Jim Rickards and The New Case for Gold

Jim Rickards, who we’ve written about previously has this week launched his latest book entitled “The new case for gold”. In the last week or so he has been participating in numerous interviews promoting the content and has provided some succinct and factual rebuttals to many of the anti-gold ideas and comments that are commonly heard.

According to Jim, it is little wonder that those who value the role that precious metals play in a sound and balanced investment strategy are largely misunderstood. This stems from the fact that there are now “upwards of three generations who have been miseducated, uneducated or led in a false direction with regards to gold”. Since the mid-1970s gold has essentially not be taught in universities and financial courses. Jim’s economics class of 1974 was one the last classes to be taught gold as a monetary asset. Beyond that, Jim claims that anyone younger than him with any real knowledge of gold “is either self-taught or has attended mining college”.

One of the first main-stream inaccuracies that Jim dispels is the claim that gold is a rock; usually accompanied by some form of dissuading adjective. It is a metal. Quite interestingly too, it is a metal that the US has 70% of its reserves stored in. This is impressive for something that Ben Bernake claims is held for reasons of “tradition”.

Secondly, Jim addresses the argument that gold cannot be used as a financial base because the gold supply does not expand quickly enough to support the growth of the world economy. It is commonly claimed that with mining output relative to global gold stock at about 1.6% a year – and given world growth varies say between 3% and 4% a year, then the adoption of gold as a monetary base would be deflationary “given that gold can’t keep up”.

Jim argues simply that the numbers are accurate but irrelevant “because mining output has nothing to do with the ability of central banks to expand their gold supply and participate in discretionary monetary policy”. The argument compares apples and oranges by confusing mining output with total gold. “With approximately 180,000 tons above ground but only 35,000 tons held by central banks, there is ample scope for banks to simply buy privately held gold” and effectively acquire more in an open market operation.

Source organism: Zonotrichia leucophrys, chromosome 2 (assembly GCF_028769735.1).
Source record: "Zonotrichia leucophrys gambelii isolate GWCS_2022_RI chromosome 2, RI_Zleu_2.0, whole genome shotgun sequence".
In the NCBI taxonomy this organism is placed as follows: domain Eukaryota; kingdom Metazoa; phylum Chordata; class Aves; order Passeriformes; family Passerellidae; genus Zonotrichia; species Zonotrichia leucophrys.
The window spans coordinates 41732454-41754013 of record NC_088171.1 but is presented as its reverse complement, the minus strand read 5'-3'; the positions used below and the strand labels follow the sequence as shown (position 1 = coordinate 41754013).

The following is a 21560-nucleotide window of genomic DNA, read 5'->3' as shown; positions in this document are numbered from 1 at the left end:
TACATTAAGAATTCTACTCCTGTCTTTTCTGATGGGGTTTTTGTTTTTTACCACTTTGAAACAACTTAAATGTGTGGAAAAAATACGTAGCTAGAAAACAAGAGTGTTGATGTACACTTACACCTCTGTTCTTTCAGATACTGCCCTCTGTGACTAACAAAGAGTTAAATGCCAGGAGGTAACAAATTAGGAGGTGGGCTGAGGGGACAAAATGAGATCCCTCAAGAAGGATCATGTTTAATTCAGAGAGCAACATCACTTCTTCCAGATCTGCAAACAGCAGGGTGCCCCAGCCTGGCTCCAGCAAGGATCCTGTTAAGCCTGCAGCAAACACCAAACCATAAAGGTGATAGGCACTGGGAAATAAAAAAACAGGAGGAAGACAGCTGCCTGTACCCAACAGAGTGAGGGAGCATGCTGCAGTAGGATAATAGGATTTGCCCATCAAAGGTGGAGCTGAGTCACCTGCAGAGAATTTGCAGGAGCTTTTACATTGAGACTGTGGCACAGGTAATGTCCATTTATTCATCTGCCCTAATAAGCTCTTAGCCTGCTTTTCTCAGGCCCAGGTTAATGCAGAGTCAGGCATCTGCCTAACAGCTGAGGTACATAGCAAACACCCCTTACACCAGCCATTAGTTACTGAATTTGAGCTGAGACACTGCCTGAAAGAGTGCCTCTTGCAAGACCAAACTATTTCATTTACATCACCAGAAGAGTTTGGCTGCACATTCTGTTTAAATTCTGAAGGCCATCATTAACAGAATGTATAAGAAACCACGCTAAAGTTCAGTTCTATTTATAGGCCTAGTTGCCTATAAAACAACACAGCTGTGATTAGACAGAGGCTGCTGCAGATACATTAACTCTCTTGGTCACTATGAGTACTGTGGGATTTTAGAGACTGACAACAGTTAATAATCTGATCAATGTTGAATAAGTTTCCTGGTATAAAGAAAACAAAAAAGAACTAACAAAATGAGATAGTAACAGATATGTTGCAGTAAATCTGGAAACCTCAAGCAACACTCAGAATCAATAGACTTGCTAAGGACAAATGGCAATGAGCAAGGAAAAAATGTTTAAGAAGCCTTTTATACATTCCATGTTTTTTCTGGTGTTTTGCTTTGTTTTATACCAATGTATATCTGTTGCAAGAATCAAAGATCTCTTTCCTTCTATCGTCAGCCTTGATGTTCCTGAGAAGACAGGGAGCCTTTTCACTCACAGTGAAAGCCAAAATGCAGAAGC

Thirdly, Jim addresses the claim that there is not enough gold to support world trade and commerce by stating “that’s another nonsensical comment”. His assertion is that “there is always enough gold, it is just a question of price”. At $1250 per ounce, a gold standard is not a good idea as it would lead to a deflationary environment. At something more like $10,000 per ounce for example, conditions would actually be mildly inflationary (depending on the definition of the currency base being utilised). Jim emphasises that the consideration is never about the gold supply as such but rather about the price of that supply.

Lastly, Jim discusses the argument that gold has no yield; one of the most frequent anti-gold comments in current circulation. In rebuttal, two answers are made. Firstly, in a negative yield environment, zero-yield is the high yield asset. The other answer applies in a positive yield environment too; that is that gold is money and as such it is not intended to have yield. As an example, Jim invites readers to consider taking a $20 bill from their wallet or purse and holding it up in front of them. Propose the question “what is the yield on that bill”? The answer is zero. It is only when that bill is deposited into a bank that it might offer yield but by doing so it is not money anymore; it is an unsecured bank deposit (liability). Jim emphasises that this is another “apples and oranges” comparison.

In a closing thought, Jim highlights the fact that owning stocks, bonds and other classical electronic forms of investment is nothing more than “owning electrons”, warning that “digital wealth can be erased”. As an example, Jim highlights the recent case where Bangladesh had $100M on deposit with the Federal Reserve NY which “disappeared” and “if that wealth was in physical gold, they’d still have their $100M”.